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Reading letters and journals from the ACW, especially the battle of Gettysburg, you'll find several instances of soldiers firing their rifled musket so fast it began to Cook Off. In each instance the soldier simply dropped his musket and picked up another laying close at hand. One soldier I recall went thru 4 rifles on Little Round Top.

When I'm not competing I don't swab between shots. I've never had a problem, I use a horn and measure. That slows down the process opposed to pre-measured charges.

I personally don't think it's a big concern...stepping on a rattler at my farm is a much more likely occurrence.
 

Treestalker

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Wait a minute.... so when I go hunting for the day I gotta carry a pitcher of water and mops?

I've never done that and ain't starting now!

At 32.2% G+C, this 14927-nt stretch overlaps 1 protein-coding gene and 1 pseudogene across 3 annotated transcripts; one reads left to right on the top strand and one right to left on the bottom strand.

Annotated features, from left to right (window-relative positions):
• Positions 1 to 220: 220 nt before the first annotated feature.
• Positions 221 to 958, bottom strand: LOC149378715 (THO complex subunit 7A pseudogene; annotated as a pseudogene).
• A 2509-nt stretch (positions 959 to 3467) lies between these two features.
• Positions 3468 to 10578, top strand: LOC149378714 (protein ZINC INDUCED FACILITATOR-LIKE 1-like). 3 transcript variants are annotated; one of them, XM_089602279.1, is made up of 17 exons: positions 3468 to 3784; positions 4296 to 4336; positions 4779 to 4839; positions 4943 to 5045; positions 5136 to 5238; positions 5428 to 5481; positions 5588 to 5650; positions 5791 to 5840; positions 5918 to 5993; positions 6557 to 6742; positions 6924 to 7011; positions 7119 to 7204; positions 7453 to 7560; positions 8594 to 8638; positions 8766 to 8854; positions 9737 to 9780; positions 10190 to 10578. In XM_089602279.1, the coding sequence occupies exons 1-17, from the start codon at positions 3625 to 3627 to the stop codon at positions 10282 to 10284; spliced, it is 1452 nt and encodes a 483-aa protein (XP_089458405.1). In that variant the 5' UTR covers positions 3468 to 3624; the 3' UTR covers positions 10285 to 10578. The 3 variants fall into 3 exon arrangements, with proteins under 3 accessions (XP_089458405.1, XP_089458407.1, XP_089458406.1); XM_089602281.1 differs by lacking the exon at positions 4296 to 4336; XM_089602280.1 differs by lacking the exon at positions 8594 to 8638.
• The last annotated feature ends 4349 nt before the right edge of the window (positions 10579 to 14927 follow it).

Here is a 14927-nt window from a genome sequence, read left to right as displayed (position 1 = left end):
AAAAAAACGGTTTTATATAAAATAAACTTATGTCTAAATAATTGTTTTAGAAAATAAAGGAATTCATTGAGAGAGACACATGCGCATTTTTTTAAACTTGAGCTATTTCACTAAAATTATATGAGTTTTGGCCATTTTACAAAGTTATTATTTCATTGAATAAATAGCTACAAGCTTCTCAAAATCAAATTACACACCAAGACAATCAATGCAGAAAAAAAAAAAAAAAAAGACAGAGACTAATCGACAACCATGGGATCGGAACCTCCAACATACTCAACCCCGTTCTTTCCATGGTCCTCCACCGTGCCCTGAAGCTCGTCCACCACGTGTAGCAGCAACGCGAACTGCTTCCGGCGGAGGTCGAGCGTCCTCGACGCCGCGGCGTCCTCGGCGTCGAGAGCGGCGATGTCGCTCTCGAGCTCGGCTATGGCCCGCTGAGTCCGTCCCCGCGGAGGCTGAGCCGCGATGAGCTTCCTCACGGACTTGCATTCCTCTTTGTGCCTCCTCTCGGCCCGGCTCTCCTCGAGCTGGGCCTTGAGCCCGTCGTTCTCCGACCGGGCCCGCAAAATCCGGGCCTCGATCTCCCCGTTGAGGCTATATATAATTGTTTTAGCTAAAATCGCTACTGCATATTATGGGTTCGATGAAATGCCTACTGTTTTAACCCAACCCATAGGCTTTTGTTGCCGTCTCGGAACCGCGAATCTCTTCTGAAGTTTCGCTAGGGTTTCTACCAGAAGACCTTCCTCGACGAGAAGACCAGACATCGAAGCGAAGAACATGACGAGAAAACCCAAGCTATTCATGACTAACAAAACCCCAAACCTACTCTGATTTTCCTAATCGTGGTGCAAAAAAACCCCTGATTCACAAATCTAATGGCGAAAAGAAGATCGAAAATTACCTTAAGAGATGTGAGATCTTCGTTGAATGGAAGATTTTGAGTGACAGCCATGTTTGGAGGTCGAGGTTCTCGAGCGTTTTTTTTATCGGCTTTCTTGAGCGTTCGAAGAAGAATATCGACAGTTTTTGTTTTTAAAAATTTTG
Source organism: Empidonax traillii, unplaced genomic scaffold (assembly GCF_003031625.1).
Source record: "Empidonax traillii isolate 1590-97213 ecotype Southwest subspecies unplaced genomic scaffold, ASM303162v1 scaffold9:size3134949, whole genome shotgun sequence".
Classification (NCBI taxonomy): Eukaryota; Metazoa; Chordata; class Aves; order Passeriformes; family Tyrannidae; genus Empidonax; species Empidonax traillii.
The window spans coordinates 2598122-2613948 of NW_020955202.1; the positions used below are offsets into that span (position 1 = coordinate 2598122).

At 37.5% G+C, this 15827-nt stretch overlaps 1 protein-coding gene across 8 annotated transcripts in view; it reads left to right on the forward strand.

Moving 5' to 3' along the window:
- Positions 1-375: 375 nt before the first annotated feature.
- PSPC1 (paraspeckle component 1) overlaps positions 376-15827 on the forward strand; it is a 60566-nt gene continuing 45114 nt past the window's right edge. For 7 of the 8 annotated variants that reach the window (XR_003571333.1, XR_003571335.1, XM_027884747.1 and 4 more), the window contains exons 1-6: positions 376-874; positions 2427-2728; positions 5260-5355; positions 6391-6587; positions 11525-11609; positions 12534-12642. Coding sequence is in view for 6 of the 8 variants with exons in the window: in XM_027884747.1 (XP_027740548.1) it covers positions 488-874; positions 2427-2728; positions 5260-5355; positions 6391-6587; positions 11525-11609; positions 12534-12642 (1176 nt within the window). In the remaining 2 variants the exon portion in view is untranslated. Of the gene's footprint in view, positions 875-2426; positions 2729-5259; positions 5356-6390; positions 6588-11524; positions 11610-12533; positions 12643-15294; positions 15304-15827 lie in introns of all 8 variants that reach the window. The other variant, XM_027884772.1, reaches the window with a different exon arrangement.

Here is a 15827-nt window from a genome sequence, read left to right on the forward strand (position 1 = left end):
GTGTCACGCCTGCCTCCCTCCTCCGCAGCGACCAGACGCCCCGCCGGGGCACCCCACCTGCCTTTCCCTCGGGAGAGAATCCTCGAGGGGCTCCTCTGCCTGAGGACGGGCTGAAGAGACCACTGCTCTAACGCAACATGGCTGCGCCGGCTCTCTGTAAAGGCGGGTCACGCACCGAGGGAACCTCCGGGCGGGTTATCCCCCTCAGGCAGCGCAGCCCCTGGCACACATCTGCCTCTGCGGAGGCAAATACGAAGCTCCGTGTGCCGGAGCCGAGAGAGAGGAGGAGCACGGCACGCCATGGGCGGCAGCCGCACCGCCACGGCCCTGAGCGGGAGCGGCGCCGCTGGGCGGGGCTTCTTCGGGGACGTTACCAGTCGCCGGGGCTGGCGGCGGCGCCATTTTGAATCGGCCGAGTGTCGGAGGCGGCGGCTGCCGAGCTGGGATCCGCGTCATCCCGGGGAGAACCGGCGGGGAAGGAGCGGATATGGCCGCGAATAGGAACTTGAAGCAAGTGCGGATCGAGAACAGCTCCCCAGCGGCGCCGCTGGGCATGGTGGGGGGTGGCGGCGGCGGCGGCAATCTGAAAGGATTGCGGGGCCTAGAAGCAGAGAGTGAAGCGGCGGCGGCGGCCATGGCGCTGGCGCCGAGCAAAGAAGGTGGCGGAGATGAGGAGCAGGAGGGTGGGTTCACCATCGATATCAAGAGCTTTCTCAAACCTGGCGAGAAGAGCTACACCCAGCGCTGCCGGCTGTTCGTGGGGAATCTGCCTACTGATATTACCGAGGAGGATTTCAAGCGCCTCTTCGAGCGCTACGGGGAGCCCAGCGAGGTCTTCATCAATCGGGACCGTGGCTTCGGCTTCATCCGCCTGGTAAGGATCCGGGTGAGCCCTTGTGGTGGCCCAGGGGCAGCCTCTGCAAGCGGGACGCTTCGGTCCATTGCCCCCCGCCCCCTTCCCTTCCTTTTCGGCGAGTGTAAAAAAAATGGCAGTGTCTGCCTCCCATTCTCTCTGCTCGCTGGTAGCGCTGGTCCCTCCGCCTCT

Other than on the battlefield and cannon is there any historical evidence that those procedures were conducted with small arms during a battle and or by the hunting fraternity?
Good question. In battle the chance of getting killed while messing around with a swab is so great that not doing it was considered worth the risk, except maybe in the case of artillery which should be wormed and swabbed with a 3 minute delay between shots. I once rammed a charge on a Napoleon cannon made from a piece of modern 5" Naval gun, and the powder bag broke open about 4 inches from the breech. The safety Lt. ordered the charge, 1 1/2 pounds of powder, dumped on the ground at the muzzle and watered with canteens. The next shot fired, but the powder on the ground ignited, and the resulting fireball was about 8 feet in diameter. I was unharmed (#1 man) but my daughter working on a piece 3 guns away said it looked like I was fried. The heat from it was unreal. After that, the powder had to be dumped on a cloth and dragged far to the rear. If there had been a spark in the bore when the bag broke, I would have lost my right hand.
 
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nit wit

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I have been doing this since 72 and I have shot with hundreds and hundreds of people. I have never seen this happen. Safety is always # 1.
Nit Wit
 

Art Caputo